I think a lot of humor is about distracting yourself. Pretend you're not trying to make it funny. Because for some reason the effort to be funny smells like sulphur in our culture.

Sloane Crosley

Sloane Crosley

Profession: Writer
Nationality: American

Some suggestions for you :

I think that most New Yorkers would object to calling me a New Yorker. I didn't grow up here.

At the end of each year, I sit on the floor and go page by page through the old calendar, inking annual events into the new one, all the while watching my year in 'dinner withs' skate by. When I'm done, I save the old calendar in the box of the new one and put it with the others on a shelf.

Since graduation, I have measured time in 4-by-5-inch pieces of paper, four days on the left and three on the right. Every social engagement, interview, reading, flight, doctor's appointment, birthday and dry-cleaning reminder has been handwritten between metal loops.

Cohabitation seems a greater leap in cities because it's all the harder to extract oneself if things turn sour. It's what keeps otherwise functional adults living with their mothers.

Being a writer is an endless study in human transition and lessons learned or forgotten or misapplied.

The Queen of Crafts herself, Martha Stewart, and I have the same birthday. I prefer to think it's the glue-gun wielding, perfect-tart-producing Martha and not the copper pan-throwing, jail-going Martha. But I suppose if I am going to share a calendar square with some of Martha, I have to share it with all of Martha.

When I was nine years old, I wrote a short story called 'How to Build a Snowman,' from which no practical snowperson-crafting techniques could be gleaned. The story was an assignment for class and it featured a series of careful but meaningless instructions. Of course, the building of the snowman was a red herring.

I love to bake, so I made vanilla bean and blueberry muffins for sick hospital children. Just kidding! All of that is true except the sick children part.

The hardest thing is spending twelve hours a day accommodating the rest of the world, then going home at night and criticizing it. I would be curious about what I'd write if I didn't have to worry about offending.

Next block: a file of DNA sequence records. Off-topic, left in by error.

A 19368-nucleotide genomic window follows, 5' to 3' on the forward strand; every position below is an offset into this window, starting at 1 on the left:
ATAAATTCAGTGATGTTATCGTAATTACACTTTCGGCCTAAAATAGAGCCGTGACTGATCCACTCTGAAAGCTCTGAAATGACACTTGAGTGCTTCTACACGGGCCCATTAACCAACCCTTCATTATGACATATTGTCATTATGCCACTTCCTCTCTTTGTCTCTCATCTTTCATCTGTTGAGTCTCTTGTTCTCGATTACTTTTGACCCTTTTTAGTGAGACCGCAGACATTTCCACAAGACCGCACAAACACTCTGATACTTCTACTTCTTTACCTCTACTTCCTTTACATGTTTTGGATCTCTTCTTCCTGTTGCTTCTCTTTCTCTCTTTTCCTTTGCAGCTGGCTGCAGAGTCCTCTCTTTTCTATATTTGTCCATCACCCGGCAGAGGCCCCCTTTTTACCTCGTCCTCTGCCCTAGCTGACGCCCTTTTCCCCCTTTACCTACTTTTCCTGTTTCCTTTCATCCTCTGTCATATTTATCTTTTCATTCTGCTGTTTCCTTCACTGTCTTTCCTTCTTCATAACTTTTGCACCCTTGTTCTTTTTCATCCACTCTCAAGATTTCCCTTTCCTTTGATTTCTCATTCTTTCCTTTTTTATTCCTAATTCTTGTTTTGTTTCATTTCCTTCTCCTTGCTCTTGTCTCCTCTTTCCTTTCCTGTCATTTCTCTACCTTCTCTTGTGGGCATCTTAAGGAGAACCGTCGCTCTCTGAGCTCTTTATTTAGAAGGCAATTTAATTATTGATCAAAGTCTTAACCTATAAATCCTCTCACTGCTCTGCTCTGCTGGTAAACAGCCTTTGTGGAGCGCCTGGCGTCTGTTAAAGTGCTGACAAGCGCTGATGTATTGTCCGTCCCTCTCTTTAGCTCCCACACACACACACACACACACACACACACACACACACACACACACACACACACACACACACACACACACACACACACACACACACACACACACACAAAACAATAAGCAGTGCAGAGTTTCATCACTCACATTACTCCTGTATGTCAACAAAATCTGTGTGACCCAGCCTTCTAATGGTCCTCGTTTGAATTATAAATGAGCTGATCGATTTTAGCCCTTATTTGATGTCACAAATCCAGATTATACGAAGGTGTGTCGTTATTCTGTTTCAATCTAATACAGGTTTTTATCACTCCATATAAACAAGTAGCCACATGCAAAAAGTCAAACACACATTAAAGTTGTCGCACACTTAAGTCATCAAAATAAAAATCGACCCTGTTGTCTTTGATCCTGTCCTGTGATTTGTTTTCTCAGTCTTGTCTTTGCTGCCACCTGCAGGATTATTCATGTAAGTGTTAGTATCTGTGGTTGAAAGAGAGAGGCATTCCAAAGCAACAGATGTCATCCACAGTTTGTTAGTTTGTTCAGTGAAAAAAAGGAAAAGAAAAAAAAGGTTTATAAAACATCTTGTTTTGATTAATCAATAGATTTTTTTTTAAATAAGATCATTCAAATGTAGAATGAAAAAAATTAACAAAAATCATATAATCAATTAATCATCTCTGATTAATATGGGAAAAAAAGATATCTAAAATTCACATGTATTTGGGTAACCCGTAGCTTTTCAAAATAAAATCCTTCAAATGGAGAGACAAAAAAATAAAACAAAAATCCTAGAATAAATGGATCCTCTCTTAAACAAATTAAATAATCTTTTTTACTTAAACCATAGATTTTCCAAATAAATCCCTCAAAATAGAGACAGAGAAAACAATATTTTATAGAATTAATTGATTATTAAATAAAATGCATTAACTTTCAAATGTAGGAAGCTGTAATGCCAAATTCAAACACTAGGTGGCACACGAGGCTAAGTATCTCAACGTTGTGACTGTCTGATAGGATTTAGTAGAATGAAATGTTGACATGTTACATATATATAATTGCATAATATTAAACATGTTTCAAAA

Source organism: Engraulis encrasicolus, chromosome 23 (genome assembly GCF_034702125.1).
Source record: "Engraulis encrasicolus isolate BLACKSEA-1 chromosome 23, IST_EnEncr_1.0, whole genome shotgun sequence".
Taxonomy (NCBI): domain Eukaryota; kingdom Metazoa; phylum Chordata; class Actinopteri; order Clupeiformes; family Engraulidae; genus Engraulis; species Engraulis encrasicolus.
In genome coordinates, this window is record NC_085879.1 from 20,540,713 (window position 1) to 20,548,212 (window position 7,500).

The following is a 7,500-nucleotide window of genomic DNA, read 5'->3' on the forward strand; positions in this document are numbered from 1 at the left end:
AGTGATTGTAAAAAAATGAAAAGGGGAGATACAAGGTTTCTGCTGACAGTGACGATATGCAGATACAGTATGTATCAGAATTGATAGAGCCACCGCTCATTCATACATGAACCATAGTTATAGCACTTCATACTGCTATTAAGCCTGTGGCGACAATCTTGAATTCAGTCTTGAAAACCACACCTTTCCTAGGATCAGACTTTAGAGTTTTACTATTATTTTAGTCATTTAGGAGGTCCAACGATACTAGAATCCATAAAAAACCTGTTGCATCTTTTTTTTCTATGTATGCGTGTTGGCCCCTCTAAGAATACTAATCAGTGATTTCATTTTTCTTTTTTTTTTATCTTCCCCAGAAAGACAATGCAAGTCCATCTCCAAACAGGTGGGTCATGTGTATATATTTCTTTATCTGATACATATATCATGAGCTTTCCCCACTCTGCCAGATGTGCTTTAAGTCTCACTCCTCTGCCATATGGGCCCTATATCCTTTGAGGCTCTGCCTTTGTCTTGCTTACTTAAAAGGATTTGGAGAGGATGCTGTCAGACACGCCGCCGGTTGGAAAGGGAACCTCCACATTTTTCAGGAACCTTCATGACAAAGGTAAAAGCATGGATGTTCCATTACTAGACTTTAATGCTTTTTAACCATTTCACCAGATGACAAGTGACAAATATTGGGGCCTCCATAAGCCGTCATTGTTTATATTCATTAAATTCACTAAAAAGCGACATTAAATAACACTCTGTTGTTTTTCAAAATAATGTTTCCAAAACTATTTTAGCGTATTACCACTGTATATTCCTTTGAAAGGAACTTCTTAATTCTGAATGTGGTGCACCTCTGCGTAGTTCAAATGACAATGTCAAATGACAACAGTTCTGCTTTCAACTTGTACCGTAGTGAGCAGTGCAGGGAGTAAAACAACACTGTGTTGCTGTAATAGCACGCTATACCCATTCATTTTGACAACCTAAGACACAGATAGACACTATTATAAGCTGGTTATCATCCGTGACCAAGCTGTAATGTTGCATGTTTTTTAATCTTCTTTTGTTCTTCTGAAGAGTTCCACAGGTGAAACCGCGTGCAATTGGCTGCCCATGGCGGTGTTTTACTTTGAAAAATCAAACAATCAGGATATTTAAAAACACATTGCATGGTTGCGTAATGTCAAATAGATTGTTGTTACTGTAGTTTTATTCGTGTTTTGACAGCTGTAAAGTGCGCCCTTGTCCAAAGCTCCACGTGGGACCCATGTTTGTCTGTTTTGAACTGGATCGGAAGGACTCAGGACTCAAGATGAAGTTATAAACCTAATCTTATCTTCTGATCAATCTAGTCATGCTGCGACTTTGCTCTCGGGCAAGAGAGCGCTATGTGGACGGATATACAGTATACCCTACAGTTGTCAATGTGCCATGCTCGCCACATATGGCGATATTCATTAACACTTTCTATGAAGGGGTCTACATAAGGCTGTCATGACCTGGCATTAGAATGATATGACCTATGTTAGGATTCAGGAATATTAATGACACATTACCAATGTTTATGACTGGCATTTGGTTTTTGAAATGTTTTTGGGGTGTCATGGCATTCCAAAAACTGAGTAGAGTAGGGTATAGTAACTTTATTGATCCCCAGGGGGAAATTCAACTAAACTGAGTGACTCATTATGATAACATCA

In New York, if you weigh under 200 pounds and decline so much as a cookie at a co-worker's party, women will flock to your side, assuring you of your appealing physique. This is how skittish we are about the dangers of anorexia and the pressures of body image.

There's an 'Everything must go!' emotional liquidation feel to the end of your twenties, isn't there? What will happen if we turn thirty and we're not 'ready?' You don't feel entirely settled in any aspect of your life, even if you are on paper.

The year most of my high school friends and I got our driver's permits, the coolest thing one could do was stand outside after school and twirl one's car keys like a lifeguard whistle. That jingling sound meant freedom and power.

Let me put it this way: I don't feel as settled as I look. I think that's true of everyone, probably. Except for Beyonce and Jay-Z. I don't think they wake up and think, 'Ugh, when's it going to work out for us? Why can't we catch a break?' Aside from them, I'm pretty sure everyone's life feels a lot less intentional.

In every woman's wardrobe, there are certain accessories that cannot be separated from their back stories.